Corneal inlays are implanted in the cornea to treat presbyopia, an age-related condition that results in a loss of flexibility in the eye’s lens. Inlays result in more balanced vision and are the best long-term solution for presbyopia.
Presbyopia is a loss of flexibility in the eye lens. People with presbyopia often notice they need more light to read, and have to hold reading material at arm’s length to focus.
During the consultation, we will ask you about your eye health history and medications, and perform some tests. You will then be examined by the doctor who will discuss your treatment options. This visit usually takes about an hour and your personal Patient Counselor will help you throughout the process.
Your Counselor can review payment options and schedule you for surgery and related appointments, such as post-operative exams. You will have a set of instructions to follow to prepare for your surgery date that includes steps like taking prescribed eye drops and setting up a ride for your procedure day.
Plan to be at the center for two to three hours the day of your procedure. This allows for pre-procedure preparations including taking some medication and numbing drops in advance of your procedure. Regardless of inlay type, expect a simple and painless outpatient procedure, taking about 20 minutes to perform. The day of your procedure should be a day of rest.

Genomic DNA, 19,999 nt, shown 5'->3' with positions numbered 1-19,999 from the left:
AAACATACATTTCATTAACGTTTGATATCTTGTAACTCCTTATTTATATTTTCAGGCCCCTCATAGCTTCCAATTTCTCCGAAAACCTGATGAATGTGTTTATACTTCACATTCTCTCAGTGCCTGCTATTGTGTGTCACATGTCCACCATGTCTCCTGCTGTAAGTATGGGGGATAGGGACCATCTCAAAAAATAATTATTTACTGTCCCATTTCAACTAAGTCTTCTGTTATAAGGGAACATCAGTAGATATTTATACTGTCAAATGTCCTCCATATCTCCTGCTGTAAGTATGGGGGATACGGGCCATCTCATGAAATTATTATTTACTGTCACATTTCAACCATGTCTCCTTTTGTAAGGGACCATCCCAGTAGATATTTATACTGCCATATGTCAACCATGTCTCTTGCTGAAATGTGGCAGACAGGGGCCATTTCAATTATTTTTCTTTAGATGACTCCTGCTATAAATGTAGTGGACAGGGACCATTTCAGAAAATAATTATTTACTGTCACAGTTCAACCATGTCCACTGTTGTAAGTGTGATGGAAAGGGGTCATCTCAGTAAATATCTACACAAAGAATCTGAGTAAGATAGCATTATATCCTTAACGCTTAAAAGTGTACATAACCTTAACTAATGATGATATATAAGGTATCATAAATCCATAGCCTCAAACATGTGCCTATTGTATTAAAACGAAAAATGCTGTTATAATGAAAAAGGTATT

Your Patient Counselor will give you detailed post-operative instructions and eye drop regimen for your recovery. Most of our patients return to normal activities as early as the day after their inlay procedure.
Common Questions About Corneal Inlays
Presbyopia is an age-related condition that results in the loss of flexibility in the eye’s lens. This decreased flexibility makes it difficult to read close-up objects like books and newspapers.
For most patients, the full benefit of inlay is realized within one month post-procedure and others may take longer. Most patients return to normal activities as early as the day after their inlay procedure.
The majority of patients who are treated for presbyopia find that their distance vision remains unaffected.
Corneal inlays will typically last until cataracts develop, providing good reading vision. With or without a corneal inlay procedure, your eye’s lens will steadily become less flexible, and then more clouded.